HC- Yeah, I would say that the key takeaways for the regulators are basically I think, that as they approach these settlements, they have to think about the deterrence aspect. And they have to consider, in appropriate cases, trading prohibitions, and I know that that’s a big item for the regulators because it means that they’re going to have to try cases. And it’s very difficult to approach these settlements with trading prohibitions with the major players because their trading is so integral to their operations and their bottom line, but the reality of it is that in particular cases they’re going to have to, they’re going to have to face that, that choice. But I think that case by case, they should consider trading prohibitions, when they can. That’s that’s one. And then the second one is that I think that apart from the deterrence, one of the elements that jumps out to me in these cases is that the violations are over long periods of time, if you look at all of these settlements, and not just the ones in the precious metals, which we’re talking about here, of course, but other violations that have come along, whether they’re record keeping but or different trades situations, the violations are for long periods of time, which makes me think that the regulators need to focus a little better on their review process and their their auditing, because these are things that you would hope would be picked up, you know, in a much shorter period of time. So that would be the other item The other takeaway, from my perspective, in other words, is they’ve got to think about, you know, who’s watching the shop on trade practice review and the light so that these things would surface quicker and come up.

RJ – Do you think this case in particular, and obviously, this is one of the bigger ones that we’ve ever seen? So how do you think this case will play into the future of regulating and how we’re, you know, we’re diving into a new year 2021? What do you think the impact of that case will be coming up this year?

HC – Well, I think basically, you know, I noticed on my Compliance AI dashboard, some time ago, I picked up the annual report, you know, then the 2020, Division of Enforcement CFTC annual report. And they they detailed all of their activity over the year. And they also basically gave a little forward comment about the things that they were looking at, and two of them were continuing the emphasis on spoofing and manipulation, and the other one was independent responsibility, meaning that they would go after the individuals. Now this is another area where they have to get at where I feel that they need to improve in in terms of going after the individuals. They have to go up to the line. In in most all of these spoofing cases, they’ve gone after the the traders on the desk. And basically, they haven’t gone up to, you know, the the more senior levels with respect to potential culpability. But anyway, those are the two items they were looking to go forward. I would say it’s probably judging from their annual report, it’s probably going to be looked a lot like last year, there’s going to be still a large emphasis on spoofing and manipulation for market integrity and they’re basically going to be looking at supervision, which is another point that the compliance people have to think about. They’ve got to basically get on to their supervision and make sure that they implement what they put into place and the rules and regulations and controls, but that’s the direction they’re going in. Lastly, I think that what they might consider is I think that they should push some of the responsibility on to the exchanges. You know, the the regulators are just, they’re basically underfunded to the extreme. And as they’re under funding, the markets are expanding greatly. And the exchanges have a lot of expertise. Their systems are excellent. And they have a lot of resources, and they have the primary responsibility for oversight of their members, and all of these major players are members. So one of the things that I think might be beneficial and enhance market integrity would be to have the exchanges take the lead on some of these manipulation cases and have them deal with the issue of putting restrictions on their members trading. That might be a deterrent.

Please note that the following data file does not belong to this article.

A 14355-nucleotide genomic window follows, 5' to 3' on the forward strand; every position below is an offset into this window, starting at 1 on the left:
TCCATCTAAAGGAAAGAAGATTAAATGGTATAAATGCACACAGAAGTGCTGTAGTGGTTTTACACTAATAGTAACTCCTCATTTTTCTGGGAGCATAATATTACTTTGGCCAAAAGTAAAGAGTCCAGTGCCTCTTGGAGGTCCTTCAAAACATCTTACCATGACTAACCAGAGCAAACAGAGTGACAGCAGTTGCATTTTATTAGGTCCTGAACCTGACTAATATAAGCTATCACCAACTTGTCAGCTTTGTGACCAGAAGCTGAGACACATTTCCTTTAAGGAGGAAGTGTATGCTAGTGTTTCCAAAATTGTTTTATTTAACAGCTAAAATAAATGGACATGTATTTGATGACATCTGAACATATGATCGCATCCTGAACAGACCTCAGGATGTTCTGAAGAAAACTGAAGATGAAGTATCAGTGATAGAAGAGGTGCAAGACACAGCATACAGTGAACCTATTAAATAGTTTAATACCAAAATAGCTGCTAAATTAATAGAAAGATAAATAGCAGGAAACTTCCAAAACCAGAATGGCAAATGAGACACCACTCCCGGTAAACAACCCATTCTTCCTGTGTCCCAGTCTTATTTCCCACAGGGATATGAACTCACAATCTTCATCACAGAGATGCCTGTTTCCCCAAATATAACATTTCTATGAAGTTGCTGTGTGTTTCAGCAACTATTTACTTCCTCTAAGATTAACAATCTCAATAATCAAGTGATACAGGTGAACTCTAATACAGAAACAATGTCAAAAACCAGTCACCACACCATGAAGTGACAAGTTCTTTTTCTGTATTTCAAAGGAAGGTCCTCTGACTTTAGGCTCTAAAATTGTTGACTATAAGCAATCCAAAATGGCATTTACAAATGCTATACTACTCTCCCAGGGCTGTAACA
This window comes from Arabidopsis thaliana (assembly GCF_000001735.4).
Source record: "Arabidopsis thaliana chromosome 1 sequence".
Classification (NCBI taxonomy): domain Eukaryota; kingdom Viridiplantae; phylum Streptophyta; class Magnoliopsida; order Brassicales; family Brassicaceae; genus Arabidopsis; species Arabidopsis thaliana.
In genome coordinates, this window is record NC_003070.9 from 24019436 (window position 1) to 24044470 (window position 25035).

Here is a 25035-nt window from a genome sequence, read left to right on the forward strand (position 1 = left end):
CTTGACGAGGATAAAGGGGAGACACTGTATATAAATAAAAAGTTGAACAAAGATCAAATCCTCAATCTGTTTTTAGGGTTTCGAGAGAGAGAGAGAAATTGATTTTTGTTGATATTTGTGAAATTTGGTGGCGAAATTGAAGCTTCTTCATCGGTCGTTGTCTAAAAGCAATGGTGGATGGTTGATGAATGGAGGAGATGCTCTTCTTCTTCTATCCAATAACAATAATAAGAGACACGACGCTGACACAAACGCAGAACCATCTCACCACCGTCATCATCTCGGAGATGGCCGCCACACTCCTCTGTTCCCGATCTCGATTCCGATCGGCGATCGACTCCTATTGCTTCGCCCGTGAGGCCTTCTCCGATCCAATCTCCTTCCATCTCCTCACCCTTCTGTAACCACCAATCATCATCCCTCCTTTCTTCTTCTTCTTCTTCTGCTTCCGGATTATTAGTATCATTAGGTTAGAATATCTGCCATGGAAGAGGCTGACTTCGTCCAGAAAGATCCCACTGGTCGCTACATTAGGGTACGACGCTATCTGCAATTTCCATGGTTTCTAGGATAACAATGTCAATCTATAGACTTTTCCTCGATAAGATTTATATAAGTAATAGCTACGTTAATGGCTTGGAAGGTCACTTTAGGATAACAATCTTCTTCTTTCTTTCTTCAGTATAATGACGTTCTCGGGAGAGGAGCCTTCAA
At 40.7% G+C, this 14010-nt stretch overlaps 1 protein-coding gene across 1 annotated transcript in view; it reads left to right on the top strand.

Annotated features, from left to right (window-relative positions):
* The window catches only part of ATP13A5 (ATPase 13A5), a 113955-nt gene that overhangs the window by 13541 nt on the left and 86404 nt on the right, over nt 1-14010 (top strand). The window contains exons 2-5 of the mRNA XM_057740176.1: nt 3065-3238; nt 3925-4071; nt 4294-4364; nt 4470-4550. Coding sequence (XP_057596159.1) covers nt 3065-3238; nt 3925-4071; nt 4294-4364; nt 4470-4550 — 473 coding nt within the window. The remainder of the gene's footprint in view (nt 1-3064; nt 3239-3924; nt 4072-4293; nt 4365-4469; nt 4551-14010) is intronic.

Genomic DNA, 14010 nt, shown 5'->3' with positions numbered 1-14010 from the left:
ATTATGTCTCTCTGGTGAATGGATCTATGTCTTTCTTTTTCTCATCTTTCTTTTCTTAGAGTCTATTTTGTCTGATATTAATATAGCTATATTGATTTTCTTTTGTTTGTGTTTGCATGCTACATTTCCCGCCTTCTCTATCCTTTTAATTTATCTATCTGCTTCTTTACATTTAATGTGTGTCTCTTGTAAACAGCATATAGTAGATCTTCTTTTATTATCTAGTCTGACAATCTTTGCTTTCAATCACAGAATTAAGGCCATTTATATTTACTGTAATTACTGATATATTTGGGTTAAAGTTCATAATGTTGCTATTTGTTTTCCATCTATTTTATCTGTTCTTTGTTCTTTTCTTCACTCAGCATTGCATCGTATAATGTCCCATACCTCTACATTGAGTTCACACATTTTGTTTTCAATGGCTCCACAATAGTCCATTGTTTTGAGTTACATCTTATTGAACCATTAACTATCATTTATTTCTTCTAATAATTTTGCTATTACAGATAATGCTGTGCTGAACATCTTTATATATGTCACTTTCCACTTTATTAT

RJ – That’s interesting. Yeah, that’s that’s a good insight. Thank you so much. Just kind of breakdown of this case. And I know there’s so much more that can be said. But we really appreciate your time and your expert advice and insights here. I hope everyone can take away. We’ll have some show notes. But thank you so much Hugh Cadden for joining us. And have a great day and stay safe.

HC – Okay, thank you.

Hugh Cadden is an advisor to Compliance.ai and a senior consultant with Onpoint Analytics

Key Takeaways/Things to consider:

  • As regulators approach settlements, think about deterrence.
  • Regulators should consider trading prohibitions (which may lead to more tried cases) when possible to improve deterrence.
  • Regulators should focus on the review process and their auditing to catch violations in a shorter period of time.
  • Should some of the regulation responsibility be pushed onto the exchanges themselves?